One morning, a few days after the school shooting in Parkland, Florida, a female client left me a voicemail just minutes before her 8 a.m. appointment. Her voice shook as she struggled to speak. An hour earlier, her son had showed her pictures on Twitter of a classmate posing with an assault rifle. The day before, this classmate had been beaten up for mocking students who cried after hearing about the Parkland attack. “I might be a little late to our appointment,” she said. “I’ve already spoken about this with the police, and I’m waiting for a call back from … Read More
Category: Mental Health Professionals
April 20, 2018
There is no such thing as “secondary trauma” to the nervous system. We use that term to help us know that the impact of working with traumatized people can be overwhelmingly stressful and needs our attention. And when you work with groups of people suffering from any form of collective trauma, such as battered women, refugees, the homeless, those displaced by war, etc., your own nervous system can easily feel not just stressed, but traumatized.
When working with these populations it is normal at times to feel overwhelmed, anxious, angry, hopeless or dissociated. These are all … Read More
(Originally published August 16, 2016)
Sociologist Kai Erikson’s definition of collective trauma is a blow or tearing, “to the basic tissues of social life that damages the bonds attaching people together and impairs the prevailing sense of community.” Those are strong words and yet apt for our world, and specifically, our American culture, today. These last few years the world as we have known it has been slowing changing, the social fabric most of us have known has been slowing tearing apart, and few of us feel as safe as we did not long ago and most of us can … Read More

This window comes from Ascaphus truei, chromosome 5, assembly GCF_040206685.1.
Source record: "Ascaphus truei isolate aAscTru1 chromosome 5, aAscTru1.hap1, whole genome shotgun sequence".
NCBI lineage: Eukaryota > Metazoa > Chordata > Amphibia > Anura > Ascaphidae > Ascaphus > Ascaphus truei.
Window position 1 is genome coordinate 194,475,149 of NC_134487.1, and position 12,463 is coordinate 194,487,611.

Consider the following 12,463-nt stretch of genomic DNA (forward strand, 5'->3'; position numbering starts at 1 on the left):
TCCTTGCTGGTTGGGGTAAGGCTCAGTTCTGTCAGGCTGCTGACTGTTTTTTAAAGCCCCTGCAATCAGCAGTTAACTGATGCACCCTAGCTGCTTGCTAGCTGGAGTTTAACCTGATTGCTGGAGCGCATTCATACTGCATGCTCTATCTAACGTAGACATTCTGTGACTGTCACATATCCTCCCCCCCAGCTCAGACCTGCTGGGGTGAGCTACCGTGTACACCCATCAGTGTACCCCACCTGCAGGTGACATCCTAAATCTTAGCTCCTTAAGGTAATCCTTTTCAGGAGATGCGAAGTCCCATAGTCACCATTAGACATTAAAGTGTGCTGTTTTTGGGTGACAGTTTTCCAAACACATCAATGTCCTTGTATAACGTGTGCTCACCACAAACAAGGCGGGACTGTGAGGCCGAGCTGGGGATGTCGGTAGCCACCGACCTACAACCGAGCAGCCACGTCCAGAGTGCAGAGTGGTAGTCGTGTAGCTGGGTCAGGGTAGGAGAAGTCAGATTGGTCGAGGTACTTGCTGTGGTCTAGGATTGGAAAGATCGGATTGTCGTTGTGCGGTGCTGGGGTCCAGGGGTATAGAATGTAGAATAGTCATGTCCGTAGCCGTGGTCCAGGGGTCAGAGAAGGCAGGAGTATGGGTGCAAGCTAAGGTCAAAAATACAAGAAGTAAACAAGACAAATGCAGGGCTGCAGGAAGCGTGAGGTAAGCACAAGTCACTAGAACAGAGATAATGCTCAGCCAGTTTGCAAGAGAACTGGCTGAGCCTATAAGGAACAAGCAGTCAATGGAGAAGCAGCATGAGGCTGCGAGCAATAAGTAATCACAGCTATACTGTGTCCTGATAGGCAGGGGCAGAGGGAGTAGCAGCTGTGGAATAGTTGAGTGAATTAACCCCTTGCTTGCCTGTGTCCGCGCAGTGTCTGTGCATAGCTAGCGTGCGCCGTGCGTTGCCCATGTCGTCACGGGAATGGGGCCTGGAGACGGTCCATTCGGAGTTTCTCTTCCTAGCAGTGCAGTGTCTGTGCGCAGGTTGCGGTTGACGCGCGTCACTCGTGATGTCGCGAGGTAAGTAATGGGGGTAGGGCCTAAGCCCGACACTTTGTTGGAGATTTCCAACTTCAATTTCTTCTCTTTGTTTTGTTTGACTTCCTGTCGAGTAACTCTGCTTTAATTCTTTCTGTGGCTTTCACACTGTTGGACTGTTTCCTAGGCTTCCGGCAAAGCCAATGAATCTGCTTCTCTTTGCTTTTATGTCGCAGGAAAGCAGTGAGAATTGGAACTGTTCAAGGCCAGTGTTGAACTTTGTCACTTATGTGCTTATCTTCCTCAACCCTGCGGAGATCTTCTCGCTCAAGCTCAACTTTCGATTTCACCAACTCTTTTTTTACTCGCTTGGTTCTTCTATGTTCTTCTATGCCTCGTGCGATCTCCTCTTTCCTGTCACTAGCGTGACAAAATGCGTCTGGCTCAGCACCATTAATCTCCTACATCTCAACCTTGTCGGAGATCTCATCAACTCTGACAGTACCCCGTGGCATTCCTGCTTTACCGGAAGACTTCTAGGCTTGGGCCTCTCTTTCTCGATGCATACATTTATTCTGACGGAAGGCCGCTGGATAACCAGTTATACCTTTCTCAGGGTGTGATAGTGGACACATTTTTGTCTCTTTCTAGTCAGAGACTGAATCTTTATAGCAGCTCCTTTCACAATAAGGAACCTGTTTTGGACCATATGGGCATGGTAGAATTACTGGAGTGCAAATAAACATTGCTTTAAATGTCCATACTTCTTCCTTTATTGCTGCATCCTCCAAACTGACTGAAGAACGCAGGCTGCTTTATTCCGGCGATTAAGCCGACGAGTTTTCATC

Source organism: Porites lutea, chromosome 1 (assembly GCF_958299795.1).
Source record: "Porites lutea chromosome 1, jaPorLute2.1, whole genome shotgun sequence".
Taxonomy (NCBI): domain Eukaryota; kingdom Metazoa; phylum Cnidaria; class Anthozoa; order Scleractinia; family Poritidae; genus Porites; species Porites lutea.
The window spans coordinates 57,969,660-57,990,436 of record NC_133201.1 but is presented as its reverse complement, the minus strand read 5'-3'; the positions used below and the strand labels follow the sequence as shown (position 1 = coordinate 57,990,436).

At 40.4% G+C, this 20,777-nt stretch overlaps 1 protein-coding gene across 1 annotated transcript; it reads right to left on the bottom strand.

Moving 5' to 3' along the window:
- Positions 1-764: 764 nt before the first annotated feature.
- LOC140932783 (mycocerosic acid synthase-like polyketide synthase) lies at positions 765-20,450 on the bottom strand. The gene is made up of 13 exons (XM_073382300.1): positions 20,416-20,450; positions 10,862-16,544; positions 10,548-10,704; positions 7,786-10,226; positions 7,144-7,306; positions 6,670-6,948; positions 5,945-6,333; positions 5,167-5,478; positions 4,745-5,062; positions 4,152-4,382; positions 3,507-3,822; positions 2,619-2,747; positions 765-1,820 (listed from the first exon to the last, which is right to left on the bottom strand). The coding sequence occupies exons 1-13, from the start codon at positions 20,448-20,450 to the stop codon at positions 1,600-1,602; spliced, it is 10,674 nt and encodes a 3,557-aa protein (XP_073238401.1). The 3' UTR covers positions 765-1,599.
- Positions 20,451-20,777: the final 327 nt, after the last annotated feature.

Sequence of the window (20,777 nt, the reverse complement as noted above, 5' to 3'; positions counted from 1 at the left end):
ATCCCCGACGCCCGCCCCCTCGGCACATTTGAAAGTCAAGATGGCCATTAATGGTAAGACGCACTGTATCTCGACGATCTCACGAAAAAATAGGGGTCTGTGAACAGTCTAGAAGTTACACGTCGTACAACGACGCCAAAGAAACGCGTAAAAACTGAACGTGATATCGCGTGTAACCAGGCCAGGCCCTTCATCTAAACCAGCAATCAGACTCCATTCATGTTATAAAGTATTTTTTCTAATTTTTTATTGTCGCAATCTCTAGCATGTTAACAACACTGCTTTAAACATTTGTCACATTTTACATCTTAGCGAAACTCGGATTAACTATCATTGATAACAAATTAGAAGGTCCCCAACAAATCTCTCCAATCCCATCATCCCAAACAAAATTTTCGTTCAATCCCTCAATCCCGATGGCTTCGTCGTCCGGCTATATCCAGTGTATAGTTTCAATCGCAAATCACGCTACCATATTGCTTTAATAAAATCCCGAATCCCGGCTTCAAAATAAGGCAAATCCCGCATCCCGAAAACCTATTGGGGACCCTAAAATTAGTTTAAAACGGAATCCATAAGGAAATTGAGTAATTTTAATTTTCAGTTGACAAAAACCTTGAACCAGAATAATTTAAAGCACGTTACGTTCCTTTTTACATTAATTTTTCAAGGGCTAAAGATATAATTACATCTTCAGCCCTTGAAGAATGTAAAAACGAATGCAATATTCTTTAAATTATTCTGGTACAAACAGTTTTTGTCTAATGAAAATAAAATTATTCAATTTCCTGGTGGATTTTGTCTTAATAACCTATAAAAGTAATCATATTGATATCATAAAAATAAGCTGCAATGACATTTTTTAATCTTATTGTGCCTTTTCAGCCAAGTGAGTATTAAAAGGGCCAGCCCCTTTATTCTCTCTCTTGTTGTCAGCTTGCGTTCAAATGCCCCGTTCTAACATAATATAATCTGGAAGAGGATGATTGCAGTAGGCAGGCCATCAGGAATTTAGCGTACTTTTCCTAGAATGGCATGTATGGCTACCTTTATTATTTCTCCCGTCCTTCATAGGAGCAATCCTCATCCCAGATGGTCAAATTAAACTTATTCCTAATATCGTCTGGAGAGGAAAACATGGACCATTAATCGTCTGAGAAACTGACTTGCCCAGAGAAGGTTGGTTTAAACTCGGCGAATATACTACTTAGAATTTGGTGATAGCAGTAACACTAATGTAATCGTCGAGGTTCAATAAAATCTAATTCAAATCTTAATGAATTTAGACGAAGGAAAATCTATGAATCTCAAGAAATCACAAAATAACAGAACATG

(Originally published June 15, 2016)
When you look at the news, there’s pain and violence on every broadcast. But is this something we should help our clients process?
Patrick Dougherty would say yes. And he has some clear, helpful guidelines for how to bring up difficult and divisive political and social issues in therapy.
It’s one way we can help clients become more regulated and healthy as they interact and engage in their sphere of influence.
Patrick Dougherty, MA, LP, is a licensed psychologist, teacher, and author. He’s worked with collective trauma since shortly after serving with the Marines in … Read More